MS: Yes, I think you’re right, and I think this is a…I mean, I never feel more foreign than when we have these slightly surreal debates that are going on at the moment, because a lot of it is retroactive. You know, that fellow who gave the response to the State of the Union, Senator Webb from down in Virginia, who everyone told me he’s a new kind of Democrat, moderate Democrat, and he may very well be. But he spent most of his address whining about what might have been if they’d only listened to him in 2003, essentially. It’s not 2003 now, it’s 2007. And the idea that as a kind of intellectual exercise, you can debate whether or not to wage a war, whether to wage it ineffectually and all the rest of it, no, you can’t. You’re in it, and you have to win it, and you can have an argument about how to win it, but if you’re not even interested in victory, as most of these Democrats, and pathetic people like Susan Collins of Maine are not, then really, you can’t be part of that conversation.

HH: Now let me ask you about Zawahiri, because he, of course, released a message mocking the President and the new plan. He understands, doesn’t he, Mark Steyn, that the country’s on the edge?

MS: Yes, and I think in a sense, al Qaeda haven’t had a lot of good news lately. You know, they’ve had a lot of their senior guys picked off, killed, captured, they’ve been reduced pretty much in Iraq to killing other Muslims. I mean, they’re not killing a lot of infidels these days. Yet his one good bright spot in this otherwise bleak picture for Zawahiri issuing his pathetic audio tape messages from his cave, is the fact that the American media are defeatist, and more and more of the American political class are defeatist. And he feels, he’s in the extraordinary position where your men are getting killed, your men are getting captured, you can’t make anything happen, all you can do is kill your co-religionists, and yet you are in the possibility of having a great victory handed to you by the sheer defeatism of the American media and the American political class. That’s extraordinary.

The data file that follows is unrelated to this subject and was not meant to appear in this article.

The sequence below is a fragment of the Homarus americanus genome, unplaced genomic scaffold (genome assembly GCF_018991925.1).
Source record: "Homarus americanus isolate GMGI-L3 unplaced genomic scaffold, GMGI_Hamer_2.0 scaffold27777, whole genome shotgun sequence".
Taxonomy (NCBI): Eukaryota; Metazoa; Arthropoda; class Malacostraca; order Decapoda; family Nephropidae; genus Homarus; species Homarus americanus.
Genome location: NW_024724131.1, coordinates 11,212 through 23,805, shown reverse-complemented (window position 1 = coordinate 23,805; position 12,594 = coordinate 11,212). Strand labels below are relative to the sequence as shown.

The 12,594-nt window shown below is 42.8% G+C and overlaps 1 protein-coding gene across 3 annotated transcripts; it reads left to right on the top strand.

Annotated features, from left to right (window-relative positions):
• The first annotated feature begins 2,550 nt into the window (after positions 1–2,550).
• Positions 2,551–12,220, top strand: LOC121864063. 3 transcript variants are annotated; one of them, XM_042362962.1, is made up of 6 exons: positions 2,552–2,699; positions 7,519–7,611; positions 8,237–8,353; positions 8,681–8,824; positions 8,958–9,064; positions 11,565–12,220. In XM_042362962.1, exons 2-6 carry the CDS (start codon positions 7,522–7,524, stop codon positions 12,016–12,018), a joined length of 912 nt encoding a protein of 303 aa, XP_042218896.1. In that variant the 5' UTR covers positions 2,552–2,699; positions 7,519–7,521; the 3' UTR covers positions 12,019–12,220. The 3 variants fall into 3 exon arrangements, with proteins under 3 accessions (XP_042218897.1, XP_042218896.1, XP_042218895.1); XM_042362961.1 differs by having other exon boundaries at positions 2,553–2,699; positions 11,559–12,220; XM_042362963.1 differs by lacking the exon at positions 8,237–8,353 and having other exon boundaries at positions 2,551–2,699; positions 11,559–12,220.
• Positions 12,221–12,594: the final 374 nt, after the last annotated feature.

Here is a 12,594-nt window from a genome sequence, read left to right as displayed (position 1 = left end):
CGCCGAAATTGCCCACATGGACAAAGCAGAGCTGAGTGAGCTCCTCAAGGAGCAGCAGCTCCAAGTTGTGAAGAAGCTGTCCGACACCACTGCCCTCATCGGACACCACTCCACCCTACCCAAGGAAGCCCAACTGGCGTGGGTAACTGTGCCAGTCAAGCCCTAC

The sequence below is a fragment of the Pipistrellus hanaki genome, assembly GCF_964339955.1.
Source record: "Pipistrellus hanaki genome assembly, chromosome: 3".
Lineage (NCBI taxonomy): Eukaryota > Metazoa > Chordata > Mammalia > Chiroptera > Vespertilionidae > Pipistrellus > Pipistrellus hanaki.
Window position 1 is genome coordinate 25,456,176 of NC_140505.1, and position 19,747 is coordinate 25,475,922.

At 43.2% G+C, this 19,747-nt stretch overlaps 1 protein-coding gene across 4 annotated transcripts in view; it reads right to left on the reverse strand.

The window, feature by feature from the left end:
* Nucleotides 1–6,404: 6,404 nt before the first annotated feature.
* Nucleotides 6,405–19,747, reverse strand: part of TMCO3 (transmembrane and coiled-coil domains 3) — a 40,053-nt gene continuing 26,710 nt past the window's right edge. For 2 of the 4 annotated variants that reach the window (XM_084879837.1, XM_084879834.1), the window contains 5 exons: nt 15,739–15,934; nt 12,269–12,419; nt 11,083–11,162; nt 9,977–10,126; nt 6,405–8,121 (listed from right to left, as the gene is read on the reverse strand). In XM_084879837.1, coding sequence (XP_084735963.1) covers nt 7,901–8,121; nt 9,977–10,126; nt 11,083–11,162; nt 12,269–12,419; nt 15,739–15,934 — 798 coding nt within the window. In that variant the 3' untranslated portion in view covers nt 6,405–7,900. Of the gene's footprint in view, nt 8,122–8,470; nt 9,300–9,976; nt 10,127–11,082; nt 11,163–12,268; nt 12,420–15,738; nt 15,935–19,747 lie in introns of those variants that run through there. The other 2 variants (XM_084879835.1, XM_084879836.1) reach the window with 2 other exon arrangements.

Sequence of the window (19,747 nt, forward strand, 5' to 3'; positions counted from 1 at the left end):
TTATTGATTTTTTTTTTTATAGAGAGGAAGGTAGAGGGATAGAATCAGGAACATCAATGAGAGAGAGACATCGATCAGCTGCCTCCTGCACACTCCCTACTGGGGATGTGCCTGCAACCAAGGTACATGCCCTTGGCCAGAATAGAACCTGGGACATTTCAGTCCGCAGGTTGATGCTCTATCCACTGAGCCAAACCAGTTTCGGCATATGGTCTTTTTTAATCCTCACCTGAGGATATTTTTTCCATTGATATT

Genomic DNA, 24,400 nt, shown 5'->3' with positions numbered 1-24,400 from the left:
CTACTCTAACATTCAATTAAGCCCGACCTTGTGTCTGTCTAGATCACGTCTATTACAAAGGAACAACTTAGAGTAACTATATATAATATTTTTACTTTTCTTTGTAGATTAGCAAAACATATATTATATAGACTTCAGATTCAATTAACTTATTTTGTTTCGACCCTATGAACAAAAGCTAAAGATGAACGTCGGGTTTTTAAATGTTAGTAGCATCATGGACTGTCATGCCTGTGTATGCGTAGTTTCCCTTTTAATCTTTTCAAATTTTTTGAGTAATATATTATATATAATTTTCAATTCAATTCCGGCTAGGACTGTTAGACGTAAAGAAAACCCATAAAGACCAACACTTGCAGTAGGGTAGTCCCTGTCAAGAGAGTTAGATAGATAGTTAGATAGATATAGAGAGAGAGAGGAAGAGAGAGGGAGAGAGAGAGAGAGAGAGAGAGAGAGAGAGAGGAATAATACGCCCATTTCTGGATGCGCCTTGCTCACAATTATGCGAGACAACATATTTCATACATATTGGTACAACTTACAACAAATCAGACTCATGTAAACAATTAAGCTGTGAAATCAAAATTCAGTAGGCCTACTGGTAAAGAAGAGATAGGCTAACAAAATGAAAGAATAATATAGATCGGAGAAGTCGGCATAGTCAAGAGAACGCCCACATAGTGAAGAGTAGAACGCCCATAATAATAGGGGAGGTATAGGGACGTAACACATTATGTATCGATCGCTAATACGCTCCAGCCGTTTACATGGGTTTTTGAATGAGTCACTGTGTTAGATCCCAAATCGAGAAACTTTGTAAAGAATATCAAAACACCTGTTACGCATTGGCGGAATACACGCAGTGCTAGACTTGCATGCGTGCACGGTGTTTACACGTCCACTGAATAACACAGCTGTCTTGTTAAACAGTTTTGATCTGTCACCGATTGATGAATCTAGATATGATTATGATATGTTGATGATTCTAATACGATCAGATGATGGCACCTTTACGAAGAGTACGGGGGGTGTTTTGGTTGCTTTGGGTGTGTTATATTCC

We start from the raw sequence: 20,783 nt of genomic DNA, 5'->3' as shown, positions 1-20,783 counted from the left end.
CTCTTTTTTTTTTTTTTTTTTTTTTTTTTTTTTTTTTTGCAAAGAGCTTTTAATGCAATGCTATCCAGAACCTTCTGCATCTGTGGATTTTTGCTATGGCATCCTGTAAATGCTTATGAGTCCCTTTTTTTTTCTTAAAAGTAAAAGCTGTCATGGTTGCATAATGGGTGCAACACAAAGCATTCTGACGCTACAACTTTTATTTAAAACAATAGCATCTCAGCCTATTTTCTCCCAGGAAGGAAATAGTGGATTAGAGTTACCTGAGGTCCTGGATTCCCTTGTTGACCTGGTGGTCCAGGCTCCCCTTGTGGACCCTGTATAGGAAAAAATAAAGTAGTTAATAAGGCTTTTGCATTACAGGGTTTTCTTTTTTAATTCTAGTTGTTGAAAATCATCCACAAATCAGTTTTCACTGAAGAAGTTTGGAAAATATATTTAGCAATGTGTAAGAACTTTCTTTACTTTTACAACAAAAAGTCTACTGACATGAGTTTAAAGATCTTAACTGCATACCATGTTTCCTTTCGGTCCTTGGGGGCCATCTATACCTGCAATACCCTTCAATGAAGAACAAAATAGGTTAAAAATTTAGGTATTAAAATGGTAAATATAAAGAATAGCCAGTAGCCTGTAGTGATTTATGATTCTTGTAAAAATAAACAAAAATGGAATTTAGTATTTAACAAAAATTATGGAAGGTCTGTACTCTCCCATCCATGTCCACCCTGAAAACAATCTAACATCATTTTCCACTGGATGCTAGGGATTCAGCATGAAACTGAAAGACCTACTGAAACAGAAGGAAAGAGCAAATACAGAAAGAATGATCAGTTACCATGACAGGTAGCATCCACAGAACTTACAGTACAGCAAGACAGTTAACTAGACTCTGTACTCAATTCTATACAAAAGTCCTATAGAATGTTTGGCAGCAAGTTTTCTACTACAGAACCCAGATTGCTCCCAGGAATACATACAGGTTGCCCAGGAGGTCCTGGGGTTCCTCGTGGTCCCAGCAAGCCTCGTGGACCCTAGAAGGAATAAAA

HH: Well, he’s in the position of General Giap.

MS: Yeah. I mean, this is what I think people don’t understand, that militaries don’t win wars, nations win wars. And nations have to win wars on all fronts by using all elements of national power, including media and diplomatic and political, which means that Senators should not effectively be crafting alternative war strategies. You know, the reality is that this President, I agree with, I think it was Newt Gingrich’s suggestion earlier today, the President should have a war cabinet, small war cabinet of four or five people. That’s the way most countries have traditionally fought wars. And if you’re not in that war cabinet, then you shouldn’t be trying to undermine war policy. Shame on Senator Warner.

HH: Now last question, about 45 seconds, Mark Steyn. Should the Republican Party push out the non-victory Republicans?

MS: Well, I think there are limits to how big a big tent you can have. And it seems to me at the moment that the danger is the Republicans have more ideas about who they don’t want in the tent than who they want in there. And I think there is a real danger that the…because I’m saddened by how many conservative Republicans I respect nevertheless have taken an isolationist position on the war. So I’m not even sure you could find huge numbers of Republicans prepared to expel the defeatists from the ranks.

HH: I think it’s an amazing moment in American politics, and that we may have a shuffling here on victory-defeat lines. But Mark Steyn, good luck at the National Review conservative summit tomorrow night, the book available at Amazon.com, America Alone. I hope Steyn isn’t alone down there.

End of interview.